The iron driver of climate change

Philip Nuss, Yale

The iron driver of climate change

Staff Writer

Mining the exotic metals used in modern electronics inflicts a lot of damage on the environment, especially by polluting the atmosphere with carbon dioxide. But overall, the global warming impact of metals is still dominated by the old-school elements iron and aluminum. That’s one of the bottom lines from a comprehensive environmental analysis of 63 metals, published this week in PLOS ONE. Iron (Fe), and its alloy steel, are the dirtiest of the bunch, responsible for 30% of all industrial CO2 emissions. The runner up is aluminum (Al) at 2% of CO2. In third place—perhaps a surprise to some readers—is calcium (Ca), an alkaline earth metal. It’s mined for quicklime, an ingredient in cement. (What typically consumes the most energy is not getting the rock out of the ground, but refining the ore. All told, producing metals takes 9.5% of world energy.) Other environmental damage related to production, such as acid-mine drainage, is also dominated by these common metals. A unique aspect of the study is that it teases apart the environmental impact of each element, even though many are mined or processed in combinations. The detailed analysis could help engineers design products that substitute more benign metals.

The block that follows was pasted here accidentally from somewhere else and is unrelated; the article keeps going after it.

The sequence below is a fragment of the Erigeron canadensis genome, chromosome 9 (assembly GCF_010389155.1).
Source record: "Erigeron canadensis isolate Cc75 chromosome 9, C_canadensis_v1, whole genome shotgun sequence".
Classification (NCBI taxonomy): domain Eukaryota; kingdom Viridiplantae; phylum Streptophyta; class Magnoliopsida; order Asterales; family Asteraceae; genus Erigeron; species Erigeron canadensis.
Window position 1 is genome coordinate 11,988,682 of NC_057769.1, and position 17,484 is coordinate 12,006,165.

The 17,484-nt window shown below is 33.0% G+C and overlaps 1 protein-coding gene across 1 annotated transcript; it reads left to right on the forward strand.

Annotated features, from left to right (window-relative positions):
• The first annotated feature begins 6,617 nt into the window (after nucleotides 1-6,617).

Posted in Climate, Environment